He has been more specific about numbers, arguing that an array of “efficiencies” could save as much as $80 million, although he has not offered specific places where cuts could be made. He also urges the county to make itself more business-friendly by cutting some regulations and offering additional, temporary tax relief for businesses.

Holt — who touts the financial acumen he developed by running a small business, working for 25 years as a senior vice president at Morgan Stanley Smith Barney and a term in the Maryland House of Delegates, where he served on the Appropriations Committee — is proposing program expansions to foster economic development.

Holt’s budget critique is mild compared to that of his fellow Republican Steve Whisler, who is running for County Council in the county’s southwestern District 1. On his campaign website, Whisler, 42, of Catonsville, claims the county is “in a collision course with a ‘perfect storm’ of financial catastrophe.”

A retired Navy officer, Whisler, 42, said he has experience managing multimillion-dollar budgets for the Navy and in private industry, where he was vice president of the East Coast division of defense contractor KAB Laboratories. While he acknowledged “very little wiggle room” for cutting the budget, he said he would call for a spending freeze, looking for cuts in capital projects and more efficiencies in competitive bidding.

He looks at general fund spending that has risen from $1.2 billion to $1.6 billion in 10 years and says that’s too much. He looks at nearly $800 million spent on projects such as schools, libraries, community centers, roads and police stations and says that’s too much.

“It’s just irresponsible to have this huge, explosive growth in government spending,” said Whisler, arguing that in more prosperous times, the county spent where it should have cut taxes.

“We’re the highest-taxed county in the state,” said Whisler, arguing that the tax burden has discouraged business from locating in the county, which he blames for the high unemployment rate compared to surrounding counties.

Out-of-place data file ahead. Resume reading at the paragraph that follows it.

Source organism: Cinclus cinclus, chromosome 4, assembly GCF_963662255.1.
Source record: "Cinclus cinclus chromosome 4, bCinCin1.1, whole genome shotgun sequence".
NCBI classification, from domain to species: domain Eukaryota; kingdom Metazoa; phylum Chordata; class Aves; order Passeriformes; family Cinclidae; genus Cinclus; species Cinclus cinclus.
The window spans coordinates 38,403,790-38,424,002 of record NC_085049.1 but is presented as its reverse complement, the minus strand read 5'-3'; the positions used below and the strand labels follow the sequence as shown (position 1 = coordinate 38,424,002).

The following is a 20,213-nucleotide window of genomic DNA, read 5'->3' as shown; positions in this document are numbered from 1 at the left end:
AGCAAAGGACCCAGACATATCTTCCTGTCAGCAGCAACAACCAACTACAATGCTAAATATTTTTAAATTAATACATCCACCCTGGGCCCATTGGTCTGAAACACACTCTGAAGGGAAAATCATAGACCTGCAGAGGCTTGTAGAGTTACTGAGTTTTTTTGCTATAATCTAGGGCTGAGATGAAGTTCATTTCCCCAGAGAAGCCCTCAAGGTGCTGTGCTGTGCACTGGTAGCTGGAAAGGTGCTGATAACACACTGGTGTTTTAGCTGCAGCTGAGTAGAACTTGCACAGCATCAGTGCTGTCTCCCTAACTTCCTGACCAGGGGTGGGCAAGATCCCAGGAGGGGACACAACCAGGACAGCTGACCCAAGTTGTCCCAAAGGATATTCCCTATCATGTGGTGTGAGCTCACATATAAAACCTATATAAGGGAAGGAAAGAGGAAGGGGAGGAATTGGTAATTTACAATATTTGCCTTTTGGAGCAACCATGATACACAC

The county property tax of $1.10 per $100 of property value — which has fallen by 4.2 cents in two cuts since 2002 — is second only in Maryland to Baltimore City’s.

“We’re just simply overtaxed,” he said.

Total tax burden is lower

Neil Bergsman, director of the left-leaning Maryland Budget and Tax Policy Institute, pointed to other figures compiled by the state Department of Legislative Services, which show that in fiscal year 2007, Baltimore County was sixth in total income and property tax burden behind, among others, Baltimore City, Harford and Prince George’s counties.

Fred Homan, the county administrative officer, noted that unlike some jurisdictions, the county does not charge fees for trash pickup or fire department costs and has no incorporated cities or towns with added taxes of their own.

Whisler’s Democratic opponent, Tom Quirk, of Catonsville, a certified financial planner, pointed to reports from the three major investor services — Fitch, Standard & Poor’s and Moody’s — that give the county a Triple-A bond rating, which means the county saves millions in interest payments.

In the most recent reports of last week, the agencies discuss the county’s “excellent financial management” and “consistent adherence to prudent debt policies.” In an interview before the primary, Quirk said he wants to continue those practices.

“It’s important to stay on the same path,” he said.

Both Whisler and Ryan Nawrocki, of Rosedale, the Republican running to represent District 6 on the east side, argue that bond ratings do not tell the whole story of county management. Nawrocki said there’s room to cut waste, and he gives as examples the county cars, $54,000 salary and generous pensions for the council, ostensibly a part-time job.

Homan, the administrative officer, said that years ago the county reduced its fleet by hundreds of cars, and does not allow police officers to take patrol cars home.

Nawrocki’s Democratic opponent, Cathy A. Bevins of Middle River, a former constituent services aide to Smith, also said she wants to stay the Smith course, and she cannot fathom the outrage of Whisler and others about the county’s financial situation.

“I don’t know what they’re jumping up and down about,” said Bevins.


Copyright © 2010, The Baltimore Sun